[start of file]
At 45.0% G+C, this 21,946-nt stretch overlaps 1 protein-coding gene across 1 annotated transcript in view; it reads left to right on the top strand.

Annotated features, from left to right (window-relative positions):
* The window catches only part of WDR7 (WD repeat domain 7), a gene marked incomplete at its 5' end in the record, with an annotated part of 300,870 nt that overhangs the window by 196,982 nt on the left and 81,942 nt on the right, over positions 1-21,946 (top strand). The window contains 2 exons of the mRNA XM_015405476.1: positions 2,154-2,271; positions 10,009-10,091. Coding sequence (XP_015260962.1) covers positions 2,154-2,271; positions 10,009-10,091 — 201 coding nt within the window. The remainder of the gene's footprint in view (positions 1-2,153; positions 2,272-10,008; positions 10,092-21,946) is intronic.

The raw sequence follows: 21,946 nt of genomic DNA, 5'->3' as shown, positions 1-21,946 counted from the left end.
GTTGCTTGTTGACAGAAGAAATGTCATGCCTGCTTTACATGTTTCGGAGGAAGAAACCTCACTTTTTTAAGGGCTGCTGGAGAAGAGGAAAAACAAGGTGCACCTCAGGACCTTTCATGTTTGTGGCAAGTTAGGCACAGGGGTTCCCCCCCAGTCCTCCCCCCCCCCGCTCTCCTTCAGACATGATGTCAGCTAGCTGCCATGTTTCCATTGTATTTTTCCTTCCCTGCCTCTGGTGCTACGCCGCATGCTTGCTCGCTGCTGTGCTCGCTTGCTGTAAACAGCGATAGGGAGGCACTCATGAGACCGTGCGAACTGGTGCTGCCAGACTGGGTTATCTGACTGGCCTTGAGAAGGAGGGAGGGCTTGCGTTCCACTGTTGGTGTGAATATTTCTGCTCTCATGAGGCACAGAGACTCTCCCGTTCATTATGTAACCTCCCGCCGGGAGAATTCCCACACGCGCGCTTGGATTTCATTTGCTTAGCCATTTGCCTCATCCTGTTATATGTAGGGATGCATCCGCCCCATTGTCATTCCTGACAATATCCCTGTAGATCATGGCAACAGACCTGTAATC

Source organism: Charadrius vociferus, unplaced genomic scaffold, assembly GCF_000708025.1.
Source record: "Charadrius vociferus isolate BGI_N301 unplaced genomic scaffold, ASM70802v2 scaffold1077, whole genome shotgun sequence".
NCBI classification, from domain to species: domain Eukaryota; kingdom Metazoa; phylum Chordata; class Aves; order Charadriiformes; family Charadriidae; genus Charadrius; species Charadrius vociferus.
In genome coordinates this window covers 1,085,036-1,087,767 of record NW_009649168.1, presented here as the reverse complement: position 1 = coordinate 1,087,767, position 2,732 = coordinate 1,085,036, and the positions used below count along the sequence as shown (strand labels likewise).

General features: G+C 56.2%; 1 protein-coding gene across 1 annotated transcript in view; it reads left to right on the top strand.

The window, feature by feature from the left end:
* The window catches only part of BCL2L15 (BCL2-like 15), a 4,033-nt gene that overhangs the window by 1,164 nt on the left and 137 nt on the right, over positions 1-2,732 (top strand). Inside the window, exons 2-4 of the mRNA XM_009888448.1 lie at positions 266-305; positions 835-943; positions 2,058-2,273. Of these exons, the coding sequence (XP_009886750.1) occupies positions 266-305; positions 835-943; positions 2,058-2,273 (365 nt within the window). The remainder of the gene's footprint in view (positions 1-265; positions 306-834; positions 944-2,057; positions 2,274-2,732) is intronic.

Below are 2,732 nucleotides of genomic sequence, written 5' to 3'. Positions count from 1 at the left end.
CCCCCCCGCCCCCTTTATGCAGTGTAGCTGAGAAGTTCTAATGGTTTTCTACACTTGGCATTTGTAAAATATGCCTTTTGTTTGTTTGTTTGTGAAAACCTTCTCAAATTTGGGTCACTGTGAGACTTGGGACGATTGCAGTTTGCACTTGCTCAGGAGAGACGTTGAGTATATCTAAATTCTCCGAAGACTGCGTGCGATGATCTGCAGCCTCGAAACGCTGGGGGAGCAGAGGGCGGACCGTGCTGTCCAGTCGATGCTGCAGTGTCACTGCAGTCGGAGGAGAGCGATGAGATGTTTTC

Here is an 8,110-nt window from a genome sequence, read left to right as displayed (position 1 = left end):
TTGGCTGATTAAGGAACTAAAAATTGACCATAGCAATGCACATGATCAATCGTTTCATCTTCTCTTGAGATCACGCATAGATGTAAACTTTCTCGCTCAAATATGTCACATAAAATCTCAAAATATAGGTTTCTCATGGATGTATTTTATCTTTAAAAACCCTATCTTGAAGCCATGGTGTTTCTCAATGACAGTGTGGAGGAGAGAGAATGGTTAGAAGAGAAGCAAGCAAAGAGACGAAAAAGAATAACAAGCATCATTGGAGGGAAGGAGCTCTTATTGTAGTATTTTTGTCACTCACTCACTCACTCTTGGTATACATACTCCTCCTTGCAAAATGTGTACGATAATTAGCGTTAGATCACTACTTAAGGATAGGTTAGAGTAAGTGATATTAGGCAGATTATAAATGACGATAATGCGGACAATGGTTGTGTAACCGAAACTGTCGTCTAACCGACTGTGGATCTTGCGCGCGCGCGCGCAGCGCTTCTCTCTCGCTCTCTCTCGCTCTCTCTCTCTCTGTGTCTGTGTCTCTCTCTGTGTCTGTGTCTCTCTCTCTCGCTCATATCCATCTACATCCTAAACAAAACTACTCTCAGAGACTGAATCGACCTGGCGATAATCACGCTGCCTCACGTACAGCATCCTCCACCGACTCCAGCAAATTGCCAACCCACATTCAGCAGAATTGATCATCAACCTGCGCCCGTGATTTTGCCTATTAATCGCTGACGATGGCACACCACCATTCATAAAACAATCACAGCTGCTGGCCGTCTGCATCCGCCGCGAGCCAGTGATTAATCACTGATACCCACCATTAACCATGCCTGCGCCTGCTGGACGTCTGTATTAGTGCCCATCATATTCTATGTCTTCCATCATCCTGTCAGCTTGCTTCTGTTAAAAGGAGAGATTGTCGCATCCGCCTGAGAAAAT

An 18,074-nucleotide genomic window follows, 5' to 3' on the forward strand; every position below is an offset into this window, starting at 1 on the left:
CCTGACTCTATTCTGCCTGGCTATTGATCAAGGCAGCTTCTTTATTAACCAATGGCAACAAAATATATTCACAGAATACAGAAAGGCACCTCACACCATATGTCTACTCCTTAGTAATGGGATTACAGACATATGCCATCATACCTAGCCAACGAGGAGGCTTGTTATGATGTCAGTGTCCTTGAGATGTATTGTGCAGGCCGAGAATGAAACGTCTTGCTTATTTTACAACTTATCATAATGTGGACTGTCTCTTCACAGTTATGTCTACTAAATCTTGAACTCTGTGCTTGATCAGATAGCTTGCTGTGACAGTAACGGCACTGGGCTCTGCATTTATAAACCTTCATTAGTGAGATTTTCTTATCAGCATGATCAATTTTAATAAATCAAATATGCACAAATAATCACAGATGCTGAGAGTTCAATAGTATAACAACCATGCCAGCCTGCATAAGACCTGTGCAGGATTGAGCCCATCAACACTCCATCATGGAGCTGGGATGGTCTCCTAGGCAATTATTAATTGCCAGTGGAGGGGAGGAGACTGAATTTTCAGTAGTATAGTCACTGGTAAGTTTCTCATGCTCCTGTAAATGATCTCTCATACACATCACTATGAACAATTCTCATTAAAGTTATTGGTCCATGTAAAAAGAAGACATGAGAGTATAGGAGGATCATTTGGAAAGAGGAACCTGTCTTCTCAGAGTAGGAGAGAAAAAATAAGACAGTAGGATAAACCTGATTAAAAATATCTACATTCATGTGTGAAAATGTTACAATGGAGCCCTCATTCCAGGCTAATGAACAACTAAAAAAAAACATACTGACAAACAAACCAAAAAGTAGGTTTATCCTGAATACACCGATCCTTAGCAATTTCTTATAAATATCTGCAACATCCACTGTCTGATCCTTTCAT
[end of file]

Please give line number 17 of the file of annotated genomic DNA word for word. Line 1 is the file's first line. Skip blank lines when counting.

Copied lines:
An 18,074-nucleotide genomic window follows, 5' to 3' on the forward strand; every position below is an offset into this window, starting at 1 on the left: